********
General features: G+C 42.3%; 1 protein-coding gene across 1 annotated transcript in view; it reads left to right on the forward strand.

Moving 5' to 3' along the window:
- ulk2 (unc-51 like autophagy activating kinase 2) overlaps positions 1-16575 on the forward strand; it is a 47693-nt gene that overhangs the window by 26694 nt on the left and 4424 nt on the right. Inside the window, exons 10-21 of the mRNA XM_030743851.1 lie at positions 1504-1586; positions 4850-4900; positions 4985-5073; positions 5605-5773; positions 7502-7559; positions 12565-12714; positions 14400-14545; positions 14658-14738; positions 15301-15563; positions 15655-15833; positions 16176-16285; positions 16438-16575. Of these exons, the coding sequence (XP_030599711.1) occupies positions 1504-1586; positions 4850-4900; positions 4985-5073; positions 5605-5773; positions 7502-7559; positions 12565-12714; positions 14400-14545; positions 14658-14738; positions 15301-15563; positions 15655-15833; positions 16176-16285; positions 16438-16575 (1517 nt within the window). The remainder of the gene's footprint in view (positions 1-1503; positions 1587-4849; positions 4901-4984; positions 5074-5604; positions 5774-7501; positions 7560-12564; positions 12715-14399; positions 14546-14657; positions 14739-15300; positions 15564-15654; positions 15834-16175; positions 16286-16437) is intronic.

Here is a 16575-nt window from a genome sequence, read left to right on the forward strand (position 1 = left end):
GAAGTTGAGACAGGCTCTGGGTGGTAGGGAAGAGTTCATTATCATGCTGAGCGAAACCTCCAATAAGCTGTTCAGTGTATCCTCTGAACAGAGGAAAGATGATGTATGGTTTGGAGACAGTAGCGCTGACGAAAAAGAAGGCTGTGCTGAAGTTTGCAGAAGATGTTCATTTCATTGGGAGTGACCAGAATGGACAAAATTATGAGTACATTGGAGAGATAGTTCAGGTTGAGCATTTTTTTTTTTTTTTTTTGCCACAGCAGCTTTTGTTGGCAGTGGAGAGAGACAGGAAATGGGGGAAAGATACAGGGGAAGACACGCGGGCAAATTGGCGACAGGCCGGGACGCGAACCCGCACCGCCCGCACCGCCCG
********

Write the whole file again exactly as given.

General features: G+C 42.3%; 1 protein-coding gene across 1 annotated transcript in view; it reads left to right on the forward strand.

Moving 5' to 3' along the window:
- ulk2 (unc-51 like autophagy activating kinase 2) overlaps positions 1-16575 on the forward strand; it is a 47693-nt gene that overhangs the window by 26694 nt on the left and 4424 nt on the right. Inside the window, exons 10-21 of the mRNA XM_030743851.1 lie at positions 1504-1586; positions 4850-4900; positions 4985-5073; positions 5605-5773; positions 7502-7559; positions 12565-12714; positions 14400-14545; positions 14658-14738; positions 15301-15563; positions 15655-15833; positions 16176-16285; positions 16438-16575. Of these exons, the coding sequence (XP_030599711.1) occupies positions 1504-1586; positions 4850-4900; positions 4985-5073; positions 5605-5773; positions 7502-7559; positions 12565-12714; positions 14400-14545; positions 14658-14738; positions 15301-15563; positions 15655-15833; positions 16176-16285; positions 16438-16575 (1517 nt within the window). The remainder of the gene's footprint in view (positions 1-1503; positions 1587-4849; positions 4901-4984; positions 5074-5604; positions 5774-7501; positions 7560-12564; positions 12715-14399; positions 14546-14657; positions 14739-15300; positions 15564-15654; positions 15834-16175; positions 16286-16437) is intronic.

Here is a 16575-nt window from a genome sequence, read left to right on the forward strand (position 1 = left end):
GAAGTTGAGACAGGCTCTGGGTGGTAGGGAAGAGTTCATTATCATGCTGAGCGAAACCTCCAATAAGCTGTTCAGTGTATCCTCTGAACAGAGGAAAGATGATGTATGGTTTGGAGACAGTAGCGCTGACGAAAAAGAAGGCTGTGCTGAAGTTTGCAGAAGATGTTCATTTCATTGGGAGTGACCAGAATGGACAAAATTATGAGTACATTGGAGAGATAGTTCAGGTTGAGCATTTTTTTTTTTTTTTTTTGCCACAGCAGCTTTTGTTGGCAGTGGAGAGAGACAGGAAATGGGGGAAAGATACAGGGGAAGACACGCGGGCAAATTGGCGACAGGCCGGGACGCGAACCCGCACCGCCCGCACCGCCCG